Thanking the Swim Gods for their mercy, I ran into T2 where I found second place. He was rolling on the ground trying to extricate himself from the grasps of his wetsuit looking for all the world like a man battling with a giant, neoprene octopus. I had made sure before the race to cover myself from head to foot in vaseline so stripped off with ease and ran, leaving him on the floor battling with the last of the legs, out onto the bike in 2nd place.
Settling into an easy rhythm I began tapping out the kilometers. I could see first ahead of me, and I seemed to be reeling him in quickly. Within 4km I made the pass, I was in 1st place. How ruddy marvelous.
However, 20 seconds later the man who I had just passed immediately came past me again. Hmm. How curious. Well aware of the drafting shenanigans that go on in most races this was not unexpected. However, as I felt I was clearly the stronger of the two riders, when the flip flopping of positions occurred for the fifth time, I began to lose my patience.
I hung back and let him take a decent lead of around 20-30m. He visibly slowed down and I took the opportunity to rest a little as well, take on some water and a gel, plotting my strategy.
The opportunity soon presented itself. A slight incline cause him to sit up off the TT bars, and I attacked, pushing past him as hard as I could in order to break the draft zone. I heard the furious clicking of gears when I passed as he attempted to shift down and accelerate but it was too late. I was away!
The rest of the ride was pleasant, it was a two lap affair with not too many hills and some long sweeping sections to get up some real speed. It was well signposted and staffed, and there were no problems. I managed to keep what felt like a decent pace the whole way. There were a lot of the earlier sprint participants on the road so plenty of company and shouts as we went around.
Upon arriving back in T2, my mother-in-law Marjorie was extremely excited.
“You’re in first! You’re in first! You’re going to win!”
Well now Marjorie. Let’s not count our chickens, okay? Keep a close watch out for second, give me some decent splits times and then we’ll see.
(I thought this to myself of course. No one speaks to their mother-in-law like this. I instead gave a cheery smile and wave, and assured her that yes, I was indeed going to win.)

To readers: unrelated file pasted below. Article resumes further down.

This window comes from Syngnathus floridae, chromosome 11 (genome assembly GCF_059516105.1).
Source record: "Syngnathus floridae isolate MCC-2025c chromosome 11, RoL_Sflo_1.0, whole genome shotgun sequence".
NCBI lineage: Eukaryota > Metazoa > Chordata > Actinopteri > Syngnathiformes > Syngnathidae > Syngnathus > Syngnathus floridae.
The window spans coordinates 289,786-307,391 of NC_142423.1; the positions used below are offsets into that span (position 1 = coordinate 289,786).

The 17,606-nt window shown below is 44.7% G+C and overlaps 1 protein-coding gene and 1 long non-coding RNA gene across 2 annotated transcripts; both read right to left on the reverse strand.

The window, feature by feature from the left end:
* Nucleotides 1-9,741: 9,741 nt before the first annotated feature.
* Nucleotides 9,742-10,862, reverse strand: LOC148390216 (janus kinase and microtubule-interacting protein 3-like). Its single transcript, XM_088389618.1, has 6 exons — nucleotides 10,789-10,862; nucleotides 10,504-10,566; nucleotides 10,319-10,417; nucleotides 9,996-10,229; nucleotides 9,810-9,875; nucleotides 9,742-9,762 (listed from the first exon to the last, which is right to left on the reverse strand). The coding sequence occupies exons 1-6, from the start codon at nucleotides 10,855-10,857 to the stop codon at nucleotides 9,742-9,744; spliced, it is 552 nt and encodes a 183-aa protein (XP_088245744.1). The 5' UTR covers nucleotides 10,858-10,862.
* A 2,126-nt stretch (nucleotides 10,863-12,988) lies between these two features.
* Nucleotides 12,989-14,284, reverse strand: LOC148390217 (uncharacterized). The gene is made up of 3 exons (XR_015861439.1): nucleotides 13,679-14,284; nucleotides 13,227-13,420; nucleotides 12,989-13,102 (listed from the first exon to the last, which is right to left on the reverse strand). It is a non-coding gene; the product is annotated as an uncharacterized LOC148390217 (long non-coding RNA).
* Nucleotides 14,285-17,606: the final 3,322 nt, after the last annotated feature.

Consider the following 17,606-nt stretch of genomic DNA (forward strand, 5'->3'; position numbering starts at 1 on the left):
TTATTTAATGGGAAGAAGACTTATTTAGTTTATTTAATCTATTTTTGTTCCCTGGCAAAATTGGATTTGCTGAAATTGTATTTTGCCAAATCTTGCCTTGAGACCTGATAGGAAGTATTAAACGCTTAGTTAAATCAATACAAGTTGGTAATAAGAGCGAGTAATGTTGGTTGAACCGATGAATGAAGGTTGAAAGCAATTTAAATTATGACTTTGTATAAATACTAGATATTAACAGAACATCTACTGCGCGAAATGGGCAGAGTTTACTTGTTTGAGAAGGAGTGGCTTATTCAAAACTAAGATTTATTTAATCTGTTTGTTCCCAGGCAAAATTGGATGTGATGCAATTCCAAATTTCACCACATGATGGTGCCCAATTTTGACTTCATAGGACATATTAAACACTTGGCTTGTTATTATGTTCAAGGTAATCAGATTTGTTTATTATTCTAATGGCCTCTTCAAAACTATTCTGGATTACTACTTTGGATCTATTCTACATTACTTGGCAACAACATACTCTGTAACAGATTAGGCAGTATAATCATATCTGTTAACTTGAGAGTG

The run was to be a four lapped affair, my absolute nemesis. I hate 4 laps with a passion, with only greater hatred reserved for the 5 lapper. Happily I have yet to meet a 6 lap race, but I know there is one out there, waiting for me in the dark for when I least expect it.
As usual, I set off with great gusto, and immediately regretted the pace. I did not feel good. On the switchbacks I tried to look behind and guess who was who, but there were so many athletes on the course it was hard to tell who was in what race – super sprint, sprint, or standard. All I could do was try to hold on and not let anyone past.
I held on as best as I could, and only let 1 person go past. I was nervous that he may have been The Enemy, but happily, upon coming into the finish section I could see him heading out to do another lap.
Upon entering the finishing chute, I heard the usual consternation regarding the club over the tannoy.
“And here we have our first finisher. What on earth is a Sexy Walrus?”
I crossed the line in first, but of course spent the next 10 minutes worrying about the following wave. Would anyone from there pip me? It had happened before, twice. However, the following wave winner’s time came and went, and he eventually finished in 8th place. I had won the whole thing. Incredible.
Perhaps … perhaps… maybe just one more race until I retire to Chile … ?
Huge thanks to NiceTri for organising the race. The enthusiasm of all the volunteers at all points of the course was well received by competitors. Maybe work on heating the Ouze next time?
Thanks also to John at Fenland Runner who has sent a brand spanking new pair of AlphaWoolf Kona tribal running shoes – looking forward to giving them a run out in anger.